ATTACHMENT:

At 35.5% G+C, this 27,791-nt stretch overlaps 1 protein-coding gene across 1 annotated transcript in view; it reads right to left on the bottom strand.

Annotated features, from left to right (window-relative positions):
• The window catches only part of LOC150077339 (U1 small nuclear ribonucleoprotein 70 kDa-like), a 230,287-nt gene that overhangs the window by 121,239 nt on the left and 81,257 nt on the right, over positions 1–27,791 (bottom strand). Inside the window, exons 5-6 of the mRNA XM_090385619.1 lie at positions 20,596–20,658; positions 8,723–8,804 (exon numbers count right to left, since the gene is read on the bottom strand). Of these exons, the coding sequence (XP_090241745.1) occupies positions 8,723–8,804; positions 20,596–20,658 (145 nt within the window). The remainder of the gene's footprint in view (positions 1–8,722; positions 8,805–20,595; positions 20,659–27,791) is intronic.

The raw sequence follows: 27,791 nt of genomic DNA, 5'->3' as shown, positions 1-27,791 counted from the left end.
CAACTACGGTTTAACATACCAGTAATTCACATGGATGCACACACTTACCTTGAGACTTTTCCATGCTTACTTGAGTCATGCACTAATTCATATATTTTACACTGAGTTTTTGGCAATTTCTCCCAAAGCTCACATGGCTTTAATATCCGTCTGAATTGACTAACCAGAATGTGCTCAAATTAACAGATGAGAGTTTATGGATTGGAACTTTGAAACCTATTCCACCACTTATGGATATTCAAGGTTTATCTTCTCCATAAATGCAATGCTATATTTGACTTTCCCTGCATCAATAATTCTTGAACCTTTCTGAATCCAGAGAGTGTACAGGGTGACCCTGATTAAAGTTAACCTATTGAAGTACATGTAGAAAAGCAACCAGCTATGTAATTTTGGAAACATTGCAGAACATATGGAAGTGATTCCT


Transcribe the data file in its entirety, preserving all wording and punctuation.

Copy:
At 35.5% G+C, this 27,791-nt stretch overlaps 1 protein-coding gene across 1 annotated transcript in view; it reads right to left on the bottom strand.

Annotated features, from left to right (window-relative positions):
• The window catches only part of LOC150077339 (U1 small nuclear ribonucleoprotein 70 kDa-like), a 230,287-nt gene that overhangs the window by 121,239 nt on the left and 81,257 nt on the right, over positions 1–27,791 (bottom strand). Inside the window, exons 5-6 of the mRNA XM_090385619.1 lie at positions 20,596–20,658; positions 8,723–8,804 (exon numbers count right to left, since the gene is read on the bottom strand). Of these exons, the coding sequence (XP_090241745.1) occupies positions 8,723–8,804; positions 20,596–20,658 (145 nt within the window). The remainder of the gene's footprint in view (positions 1–8,722; positions 8,805–20,595; positions 20,659–27,791) is intronic.

The raw sequence follows: 27,791 nt of genomic DNA, 5'->3' as shown, positions 1-27,791 counted from the left end.
CAACTACGGTTTAACATACCAGTAATTCACATGGATGCACACACTTACCTTGAGACTTTTCCATGCTTACTTGAGTCATGCACTAATTCATATATTTTACACTGAGTTTTTGGCAATTTCTCCCAAAGCTCACATGGCTTTAATATCCGTCTGAATTGACTAACCAGAATGTGCTCAAATTAACAGATGAGAGTTTATGGATTGGAACTTTGAAACCTATTCCACCACTTATGGATATTCAAGGTTTATCTTCTCCATAAATGCAATGCTATATTTGACTTTCCCTGCATCAATAATTCTTGAACCTTTCTGAATCCAGAGAGTGTACAGGGTGACCCTGATTAAAGTTAACCTATTGAAGTACATGTAGAAAAGCAACCAGCTATGTAATTTTGGAAACATTGCAGAACATATGGAAGTGATTCCT